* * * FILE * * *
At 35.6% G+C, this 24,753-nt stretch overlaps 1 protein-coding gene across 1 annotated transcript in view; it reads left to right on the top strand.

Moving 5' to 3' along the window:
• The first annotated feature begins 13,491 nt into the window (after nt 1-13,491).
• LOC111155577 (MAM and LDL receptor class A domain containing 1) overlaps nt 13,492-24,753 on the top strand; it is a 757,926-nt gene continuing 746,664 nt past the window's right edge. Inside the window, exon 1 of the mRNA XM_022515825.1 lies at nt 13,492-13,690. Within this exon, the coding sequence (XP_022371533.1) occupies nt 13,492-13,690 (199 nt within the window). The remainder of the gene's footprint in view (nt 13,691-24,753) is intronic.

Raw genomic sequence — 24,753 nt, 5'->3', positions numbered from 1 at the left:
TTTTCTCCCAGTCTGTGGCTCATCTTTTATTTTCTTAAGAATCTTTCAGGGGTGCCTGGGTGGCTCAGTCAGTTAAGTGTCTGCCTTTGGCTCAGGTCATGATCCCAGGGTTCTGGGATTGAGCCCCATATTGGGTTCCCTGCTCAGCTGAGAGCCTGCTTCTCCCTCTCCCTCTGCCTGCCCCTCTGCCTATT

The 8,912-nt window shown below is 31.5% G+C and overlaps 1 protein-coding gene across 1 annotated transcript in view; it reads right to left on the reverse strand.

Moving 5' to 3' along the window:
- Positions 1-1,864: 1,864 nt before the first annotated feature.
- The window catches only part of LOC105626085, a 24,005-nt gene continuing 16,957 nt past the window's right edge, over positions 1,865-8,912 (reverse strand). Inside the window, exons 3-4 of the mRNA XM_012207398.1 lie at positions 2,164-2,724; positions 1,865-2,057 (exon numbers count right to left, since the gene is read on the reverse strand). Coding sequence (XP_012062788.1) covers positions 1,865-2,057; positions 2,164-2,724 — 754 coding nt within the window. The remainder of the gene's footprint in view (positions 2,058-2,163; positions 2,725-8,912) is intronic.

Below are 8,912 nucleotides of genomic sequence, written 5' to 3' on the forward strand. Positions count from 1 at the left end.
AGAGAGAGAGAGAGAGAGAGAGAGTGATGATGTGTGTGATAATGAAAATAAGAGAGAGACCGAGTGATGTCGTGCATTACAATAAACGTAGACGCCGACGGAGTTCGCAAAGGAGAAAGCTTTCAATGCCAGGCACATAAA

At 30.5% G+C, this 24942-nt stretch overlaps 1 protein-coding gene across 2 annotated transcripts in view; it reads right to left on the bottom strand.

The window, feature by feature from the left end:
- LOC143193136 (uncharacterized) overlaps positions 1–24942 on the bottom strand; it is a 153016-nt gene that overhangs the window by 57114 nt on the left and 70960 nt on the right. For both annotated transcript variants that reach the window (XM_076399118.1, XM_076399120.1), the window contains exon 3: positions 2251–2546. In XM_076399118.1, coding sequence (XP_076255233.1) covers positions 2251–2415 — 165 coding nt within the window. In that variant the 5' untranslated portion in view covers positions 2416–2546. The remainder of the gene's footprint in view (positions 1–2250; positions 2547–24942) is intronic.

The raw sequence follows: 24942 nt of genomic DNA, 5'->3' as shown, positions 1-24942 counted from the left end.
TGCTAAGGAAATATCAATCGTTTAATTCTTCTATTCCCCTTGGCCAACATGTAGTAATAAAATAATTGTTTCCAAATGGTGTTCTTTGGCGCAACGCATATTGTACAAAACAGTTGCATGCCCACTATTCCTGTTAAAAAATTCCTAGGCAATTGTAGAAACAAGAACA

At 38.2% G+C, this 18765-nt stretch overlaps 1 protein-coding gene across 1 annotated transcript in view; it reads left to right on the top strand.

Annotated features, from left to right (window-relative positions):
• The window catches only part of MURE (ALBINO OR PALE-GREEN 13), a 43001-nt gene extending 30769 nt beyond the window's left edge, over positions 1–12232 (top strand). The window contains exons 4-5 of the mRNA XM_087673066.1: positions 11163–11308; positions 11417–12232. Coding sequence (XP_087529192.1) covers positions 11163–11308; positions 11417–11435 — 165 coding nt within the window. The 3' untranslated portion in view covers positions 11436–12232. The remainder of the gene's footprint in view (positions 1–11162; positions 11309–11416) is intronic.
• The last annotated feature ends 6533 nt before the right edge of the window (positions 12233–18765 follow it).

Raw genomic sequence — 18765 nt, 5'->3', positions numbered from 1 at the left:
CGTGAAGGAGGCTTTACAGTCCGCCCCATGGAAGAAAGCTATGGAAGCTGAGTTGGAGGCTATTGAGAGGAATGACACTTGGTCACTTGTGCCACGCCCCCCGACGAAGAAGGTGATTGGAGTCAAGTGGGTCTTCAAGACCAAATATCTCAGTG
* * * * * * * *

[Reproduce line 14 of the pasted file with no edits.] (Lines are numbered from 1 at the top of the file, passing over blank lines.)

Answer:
The window, feature by feature from the left end: